The FDA has proven ineffective in protecting our food supply, admitting they inspect less than 2% of imported foods and food ingredients. So, I'm recommending--urgently--that we all pressure our representatives in government to push COOL (Country Of Origin Labeling) legislation into law as quickly as possible. Let consumers decide if we're willing to trust the product safety policies of countries halfway around the world--countries that saturate farmed shrimp with dangerous antibiotics and spike their animal feed (and possibly grain meant for human consumption, too) with ground up melamine scrap and prohibit their citizens from accessing the news and information we in the States take for granted. You know, free market and all.
Unsurprisingly, an overwhelming majority of Americans--82%--support COOL. And equally unsurprisingly, many of the big players are against it, stating that it would be far too onerous and expensive for them to print a few words or sentences on labels and let us know the national origin(s) of what went into our cereals and sinus medicines:
Although polls indicate that the overwhelming majority – 82 percent – of Americans want to know where our food is coming from, Big Food and Washington bureaucrats have united to deny us this right.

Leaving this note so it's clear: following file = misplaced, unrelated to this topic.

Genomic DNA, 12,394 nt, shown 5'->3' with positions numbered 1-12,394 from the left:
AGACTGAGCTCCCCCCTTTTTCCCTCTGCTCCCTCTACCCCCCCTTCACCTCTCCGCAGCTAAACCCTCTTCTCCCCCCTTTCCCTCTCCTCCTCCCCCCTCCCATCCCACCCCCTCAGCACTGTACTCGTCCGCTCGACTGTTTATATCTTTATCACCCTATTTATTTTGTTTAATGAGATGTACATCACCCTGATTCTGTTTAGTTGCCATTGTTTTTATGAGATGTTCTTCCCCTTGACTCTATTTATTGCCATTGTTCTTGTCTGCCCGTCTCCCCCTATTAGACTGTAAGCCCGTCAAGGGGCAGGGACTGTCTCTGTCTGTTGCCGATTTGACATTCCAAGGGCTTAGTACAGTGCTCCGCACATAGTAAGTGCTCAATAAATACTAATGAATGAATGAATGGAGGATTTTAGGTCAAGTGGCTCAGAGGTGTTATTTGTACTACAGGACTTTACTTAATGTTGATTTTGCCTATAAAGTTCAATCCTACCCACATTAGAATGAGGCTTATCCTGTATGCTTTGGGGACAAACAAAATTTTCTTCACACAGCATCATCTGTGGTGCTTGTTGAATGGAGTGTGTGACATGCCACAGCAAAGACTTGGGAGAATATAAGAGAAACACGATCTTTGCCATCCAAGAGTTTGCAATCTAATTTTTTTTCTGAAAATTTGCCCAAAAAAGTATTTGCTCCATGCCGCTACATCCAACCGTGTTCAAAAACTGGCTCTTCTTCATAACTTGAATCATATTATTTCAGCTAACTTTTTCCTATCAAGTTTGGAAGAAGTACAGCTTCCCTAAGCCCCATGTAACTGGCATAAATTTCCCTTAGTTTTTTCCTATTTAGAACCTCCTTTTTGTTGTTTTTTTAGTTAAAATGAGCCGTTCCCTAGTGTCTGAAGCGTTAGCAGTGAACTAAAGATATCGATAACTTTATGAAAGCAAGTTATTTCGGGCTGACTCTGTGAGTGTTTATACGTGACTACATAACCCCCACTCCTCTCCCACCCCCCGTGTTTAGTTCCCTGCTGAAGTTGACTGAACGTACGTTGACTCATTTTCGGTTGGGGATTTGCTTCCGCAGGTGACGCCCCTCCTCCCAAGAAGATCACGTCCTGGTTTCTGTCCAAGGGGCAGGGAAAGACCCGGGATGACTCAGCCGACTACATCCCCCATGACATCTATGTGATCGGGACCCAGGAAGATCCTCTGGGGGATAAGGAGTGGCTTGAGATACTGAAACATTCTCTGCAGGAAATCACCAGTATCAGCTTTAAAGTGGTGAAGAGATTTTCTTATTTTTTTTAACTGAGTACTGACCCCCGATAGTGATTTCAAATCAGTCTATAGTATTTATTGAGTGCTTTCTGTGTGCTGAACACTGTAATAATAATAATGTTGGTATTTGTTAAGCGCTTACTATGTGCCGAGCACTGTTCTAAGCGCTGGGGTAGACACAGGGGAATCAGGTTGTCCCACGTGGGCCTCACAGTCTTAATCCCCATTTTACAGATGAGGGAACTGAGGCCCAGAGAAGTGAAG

Lobbyists for corporate agribusiness such as the American Farm Bureau; giant food manufacturers such as Cargill, Smithfield and Con-Agra; and supermarket chains have handed over millions of dollars to an industry-indentured Congress to keep us in the dark about the “country of origin” of the hundreds of billions of dollars of foods we buy every year in supermarkets or consume in restaurants.
Shocked by media reports that the U.S. Food and Drug Administration inspects only 1 percent of all imported food shipments, increasing numbers of health-minded consumers have complained to their elected public officials. They are demanding that the government increase food-safety inspections – which unfortunately have been reduced by nearly 50 percent under the Bush administration – and require mandatory country of origin labels for foods.
With the Centers for Disease Control and Prevention admitting that Americans suffer from more than 78 million cases of food poisoning every year, resulting in 5,000 deaths and 200,000 hospitalizations, food safety and lax government regulation have become an important issue for many consumers.